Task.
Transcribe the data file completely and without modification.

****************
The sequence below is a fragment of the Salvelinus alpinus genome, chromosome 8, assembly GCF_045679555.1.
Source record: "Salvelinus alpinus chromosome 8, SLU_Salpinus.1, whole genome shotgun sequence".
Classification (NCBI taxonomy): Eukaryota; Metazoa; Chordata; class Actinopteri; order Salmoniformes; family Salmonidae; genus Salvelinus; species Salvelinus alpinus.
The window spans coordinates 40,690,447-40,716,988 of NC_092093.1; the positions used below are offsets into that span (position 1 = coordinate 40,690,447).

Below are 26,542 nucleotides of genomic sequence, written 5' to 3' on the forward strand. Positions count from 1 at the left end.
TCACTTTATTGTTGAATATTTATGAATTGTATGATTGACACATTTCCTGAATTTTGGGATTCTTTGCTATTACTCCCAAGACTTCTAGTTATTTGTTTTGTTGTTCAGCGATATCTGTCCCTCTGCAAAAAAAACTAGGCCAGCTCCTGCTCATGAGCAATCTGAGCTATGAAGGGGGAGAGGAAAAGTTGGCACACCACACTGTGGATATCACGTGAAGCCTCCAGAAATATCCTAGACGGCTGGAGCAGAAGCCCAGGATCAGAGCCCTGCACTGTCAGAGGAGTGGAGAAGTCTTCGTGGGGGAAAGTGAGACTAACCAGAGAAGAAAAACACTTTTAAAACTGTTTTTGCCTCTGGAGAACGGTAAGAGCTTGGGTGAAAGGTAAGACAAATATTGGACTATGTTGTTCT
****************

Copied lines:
The sequence below is a fragment of the Salvelinus alpinus genome, chromosome 8, assembly GCF_045679555.1.
Source record: "Salvelinus alpinus chromosome 8, SLU_Salpinus.1, whole genome shotgun sequence".
Classification (NCBI taxonomy): Eukaryota; Metazoa; Chordata; class Actinopteri; order Salmoniformes; family Salmonidae; genus Salvelinus; species Salvelinus alpinus.
The window spans coordinates 40,690,447-40,716,988 of NC_092093.1; the positions used below are offsets into that span (position 1 = coordinate 40,690,447).

Below are 26,542 nucleotides of genomic sequence, written 5' to 3' on the forward strand. Positions count from 1 at the left end.
TCACTTTATTGTTGAATATTTATGAATTGTATGATTGACACATTTCCTGAATTTTGGGATTCTTTGCTATTACTCCCAAGACTTCTAGTTATTTGTTTTGTTGTTCAGCGATATCTGTCCCTCTGCAAAAAAAACTAGGCCAGCTCCTGCTCATGAGCAATCTGAGCTATGAAGGGGGAGAGGAAAAGTTGGCACACCACACTGTGGATATCACGTGAAGCCTCCAGAAATATCCTAGACGGCTGGAGCAGAAGCCCAGGATCAGAGCCCTGCACTGTCAGAGGAGTGGAGAAGTCTTCGTGGGGGAAAGTGAGACTAACCAGAGAAGAAAAACACTTTTAAAACTGTTTTTGCCTCTGGAGAACGGTAAGAGCTTGGGTGAAAGGTAAGACAAATATTGGACTATGTTGTTCT